by Jeremy DeFatta
Happy new book day, everyone! Today, I want to take a little break from Batman himself and begin discussing some of his supporting cast and rogues gallery. I believe the appropriate first choice for this will be the Joker.
The Joker first appeared in Batman #1 back in 1940. Appropriately enough, given that so little is known about the character, his exact creator is disputed to this day—creator credit is generally spread out across Bob Kane, Bill Finger, and Jerry Robinson. Originally meant to be a one-off character, the Joker seemingly returned from the dead due to an unexpected upsurge in his popularity among fans after (what was intended to be) his single appearance. Indeed, the Joker has never not been popular, and is likely as well known as his heroic nemesis. Why is this? What makes this character as immortal and (arguably) as beloved as Batman?
The Joker is sometimes painfully campy and goofy, while at other times he is a chillingly deranged mass murderer. What is the appeal of this character? Deep down, as can be argued with Batman, do we as readers/viewers sense a sort of kinship with the character? Do we understand him? Does he force us to recognize something we are afraid to see within ourselves? Let’s try to address these questions.
Though it makes the old academic part of my brain a bit twitchy to say this, I believe that any attempt to fully explain the Joker, to attempt to affix labels to him, is simplistic pretension. That aside, I do believe there are some disturbing abstractions that can be made if we look closely enough at the Joker. I will do my best to explain.
Many fans have said that the Joker is simply chaos and/or the embodiment of nihilism—the opposite face of a coin upon which Batman’s sense of order and justice rests, a surface that can all too easily be flipped over. In that way, the Joker is Batman’s antithesis, an appropriate arch-enemy. Let’s dig a bit deeper into this idea.
In The Killing Joke, Alan Moore and Brian Bolland provide readers with a straightforward enough idea (and one that has been revisited, albeit too little in my opinion, in the years since) that anyone can become the Joker provided they are confronted with one day that is just bad enough to utterly break them and strip them of their humanity. The story provides us with an untrustworthy romp through the Joker’s memories in which he recalls being a failed standup comedian who was showered in debt, forced into a life of crime, and was ultimately powerless to prevent the death of the one person left in the world he cared about. All of this happening at once is surely enough to break even the most strong-willed person, skin-bleaching chemical baths aside.
Here, we see a thread of commonality between the Joker and Batman—that of character-defining personal tragedy. Any apparent difference lies in their opposing reactions, however. The Joker is broken and becomes an apparent agent of chaos, while Batman seeks to personally restore the balance and sanity he sees the world as lacking. The Joker is defeated and joins forces with what has destroyed him, while Batman—or young Bruce Wayne at this point—has the luxury of privilege. He has choices in the matter, and nearly bottomless resources to reconstruct his world.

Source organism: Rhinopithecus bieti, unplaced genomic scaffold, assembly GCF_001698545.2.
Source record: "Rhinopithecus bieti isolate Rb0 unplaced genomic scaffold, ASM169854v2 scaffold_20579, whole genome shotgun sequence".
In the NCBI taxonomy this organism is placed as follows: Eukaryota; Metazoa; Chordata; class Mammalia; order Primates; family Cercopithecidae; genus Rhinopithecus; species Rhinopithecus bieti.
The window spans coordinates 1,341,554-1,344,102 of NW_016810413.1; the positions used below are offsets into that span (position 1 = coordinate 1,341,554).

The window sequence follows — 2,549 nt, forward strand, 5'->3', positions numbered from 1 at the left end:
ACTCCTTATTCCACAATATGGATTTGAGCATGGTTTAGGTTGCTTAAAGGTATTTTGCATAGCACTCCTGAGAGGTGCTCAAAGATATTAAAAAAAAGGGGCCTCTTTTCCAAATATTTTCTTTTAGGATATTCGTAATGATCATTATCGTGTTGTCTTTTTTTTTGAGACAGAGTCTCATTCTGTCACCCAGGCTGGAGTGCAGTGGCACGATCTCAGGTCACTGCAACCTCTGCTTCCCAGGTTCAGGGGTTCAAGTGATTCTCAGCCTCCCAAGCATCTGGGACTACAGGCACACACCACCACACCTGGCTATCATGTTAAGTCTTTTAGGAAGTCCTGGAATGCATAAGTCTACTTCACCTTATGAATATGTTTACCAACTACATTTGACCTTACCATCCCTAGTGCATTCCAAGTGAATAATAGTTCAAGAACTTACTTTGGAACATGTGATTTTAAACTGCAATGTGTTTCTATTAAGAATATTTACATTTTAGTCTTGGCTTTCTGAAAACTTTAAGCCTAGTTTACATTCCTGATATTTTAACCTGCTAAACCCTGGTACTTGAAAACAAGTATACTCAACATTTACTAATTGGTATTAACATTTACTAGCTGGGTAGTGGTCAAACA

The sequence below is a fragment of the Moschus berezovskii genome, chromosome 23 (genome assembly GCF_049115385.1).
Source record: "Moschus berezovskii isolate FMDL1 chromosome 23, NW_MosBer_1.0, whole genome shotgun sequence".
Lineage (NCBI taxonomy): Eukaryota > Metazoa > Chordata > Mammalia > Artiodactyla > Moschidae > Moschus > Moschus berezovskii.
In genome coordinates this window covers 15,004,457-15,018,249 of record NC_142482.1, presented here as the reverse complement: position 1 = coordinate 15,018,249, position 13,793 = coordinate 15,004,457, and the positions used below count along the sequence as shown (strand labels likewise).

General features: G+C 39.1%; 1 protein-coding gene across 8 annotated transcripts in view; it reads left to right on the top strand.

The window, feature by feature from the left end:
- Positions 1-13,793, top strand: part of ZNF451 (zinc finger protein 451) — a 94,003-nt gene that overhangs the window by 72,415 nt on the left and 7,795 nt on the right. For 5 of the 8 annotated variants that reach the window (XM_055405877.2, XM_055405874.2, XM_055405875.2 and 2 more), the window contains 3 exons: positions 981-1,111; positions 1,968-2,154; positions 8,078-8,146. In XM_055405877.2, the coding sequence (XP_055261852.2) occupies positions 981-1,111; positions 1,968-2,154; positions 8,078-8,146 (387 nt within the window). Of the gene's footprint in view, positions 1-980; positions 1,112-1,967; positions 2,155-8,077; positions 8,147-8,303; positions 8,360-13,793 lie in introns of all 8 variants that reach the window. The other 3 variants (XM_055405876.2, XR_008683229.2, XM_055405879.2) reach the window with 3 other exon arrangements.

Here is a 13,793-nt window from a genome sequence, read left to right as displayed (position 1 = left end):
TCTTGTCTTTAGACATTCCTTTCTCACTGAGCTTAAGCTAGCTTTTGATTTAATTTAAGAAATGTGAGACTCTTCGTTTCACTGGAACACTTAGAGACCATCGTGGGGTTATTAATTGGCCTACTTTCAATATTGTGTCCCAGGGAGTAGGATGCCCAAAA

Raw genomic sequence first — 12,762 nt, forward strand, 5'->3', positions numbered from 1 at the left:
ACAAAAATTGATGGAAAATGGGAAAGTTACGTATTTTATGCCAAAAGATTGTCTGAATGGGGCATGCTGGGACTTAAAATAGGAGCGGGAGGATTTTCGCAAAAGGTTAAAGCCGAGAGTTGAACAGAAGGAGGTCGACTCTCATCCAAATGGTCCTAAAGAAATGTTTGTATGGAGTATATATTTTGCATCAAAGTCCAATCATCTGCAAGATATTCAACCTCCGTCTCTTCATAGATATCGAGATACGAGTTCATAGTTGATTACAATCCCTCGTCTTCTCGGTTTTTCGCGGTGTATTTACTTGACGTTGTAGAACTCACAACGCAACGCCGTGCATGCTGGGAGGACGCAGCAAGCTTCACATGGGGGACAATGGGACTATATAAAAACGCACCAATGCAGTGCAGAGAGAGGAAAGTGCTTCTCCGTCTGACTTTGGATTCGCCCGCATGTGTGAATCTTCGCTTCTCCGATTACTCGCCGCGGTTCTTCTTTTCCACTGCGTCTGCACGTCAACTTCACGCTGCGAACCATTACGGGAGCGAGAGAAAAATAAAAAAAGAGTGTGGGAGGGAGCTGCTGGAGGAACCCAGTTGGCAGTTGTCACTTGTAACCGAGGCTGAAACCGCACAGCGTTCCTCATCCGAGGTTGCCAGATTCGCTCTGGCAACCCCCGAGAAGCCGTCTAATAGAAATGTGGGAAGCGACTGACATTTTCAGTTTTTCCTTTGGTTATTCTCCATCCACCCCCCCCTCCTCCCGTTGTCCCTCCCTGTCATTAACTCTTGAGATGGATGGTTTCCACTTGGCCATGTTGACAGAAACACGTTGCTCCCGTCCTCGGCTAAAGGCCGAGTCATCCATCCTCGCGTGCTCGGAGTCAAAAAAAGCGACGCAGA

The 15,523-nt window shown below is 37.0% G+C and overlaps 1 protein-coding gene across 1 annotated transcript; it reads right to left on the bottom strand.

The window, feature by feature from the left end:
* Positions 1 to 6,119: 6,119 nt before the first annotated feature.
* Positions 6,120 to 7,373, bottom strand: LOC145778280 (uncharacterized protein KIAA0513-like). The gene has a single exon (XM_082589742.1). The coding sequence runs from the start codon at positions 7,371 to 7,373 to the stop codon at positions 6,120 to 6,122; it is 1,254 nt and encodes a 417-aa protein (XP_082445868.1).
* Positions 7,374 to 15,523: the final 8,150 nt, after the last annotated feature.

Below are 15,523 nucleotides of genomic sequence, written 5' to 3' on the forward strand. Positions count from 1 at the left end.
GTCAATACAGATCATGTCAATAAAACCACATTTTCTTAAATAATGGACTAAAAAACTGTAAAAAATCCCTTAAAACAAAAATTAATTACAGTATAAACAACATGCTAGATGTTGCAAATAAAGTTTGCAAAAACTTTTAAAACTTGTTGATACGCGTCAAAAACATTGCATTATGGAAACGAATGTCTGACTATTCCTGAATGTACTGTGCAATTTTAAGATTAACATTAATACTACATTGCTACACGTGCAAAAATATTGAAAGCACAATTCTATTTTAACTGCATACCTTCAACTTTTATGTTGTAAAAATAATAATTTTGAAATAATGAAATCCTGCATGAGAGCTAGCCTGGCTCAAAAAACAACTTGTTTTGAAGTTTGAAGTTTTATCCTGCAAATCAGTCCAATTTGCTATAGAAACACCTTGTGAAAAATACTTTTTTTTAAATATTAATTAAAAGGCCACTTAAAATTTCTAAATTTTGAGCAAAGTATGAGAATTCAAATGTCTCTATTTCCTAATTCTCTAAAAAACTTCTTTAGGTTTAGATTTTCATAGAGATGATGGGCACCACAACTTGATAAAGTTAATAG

All of this is rendered moot, though, in realizing that the Joker’s own memories are untrustworthy, likely false, and we may never know the truth of his experiences. In this way, an entire human being’s existence is given a pauper’s funeral in Batman’s vengeful shadow. After all, the Joker had to come from somewhere—he did not simply materialize out of thin air one day. He was, at some point, a person much like us—wasn’t he? And this is where things get a bit more complicated.
Several incarnations of the Joker’s origin myth (of which there is no one definitive version) have placed him in the place of Joe Chill, the man who murdered Thomas and Martha Wayne before young Bruce’s eyes. (1) Though the Joker will never be the desperate man behind the gun, he may yet be connected to these events. Indeed, I see him as the alleyway itself.
Lacking the privileges and stability granted Bruce Wayne despite being orphaned, the Joker is the city itself; he is the avatar of the faceless urban poor of Gotham City who are not given the luxury of choice in their lives. Many stories have shown the Joker happily living in filthy urban squalor; indeed, perhaps one of the most telling visual elements of Heath Ledger’s performance of the character is his dirty appearance. Additionally, in the New 52 incarnation of the Batman title, the Joker’s first act is to cut off his own face and leave it behind as he seemingly disappears from existence, effectively severing ties with what little there was of his identity.
Though all of these events in the comics are established decades apart, I see and feel connections among them. Let me know your thoughts (on this or your own interpretations of the Joker) below. I’ll have more to say about the Joker next week.
My comics picks for this week:
Black Science #4
Sandman: Overture #2 (if it actually comes out)
Serenity: Leaves on the Wind #2
Rat Queens #5
Uncanny Avengers #17
Tweet me @quaintjeremy.
(1) See Tim Burton’s 1989 Batman film and Batman: The Animated Series, both of which cast the Joker as a mobster named Jack Napier.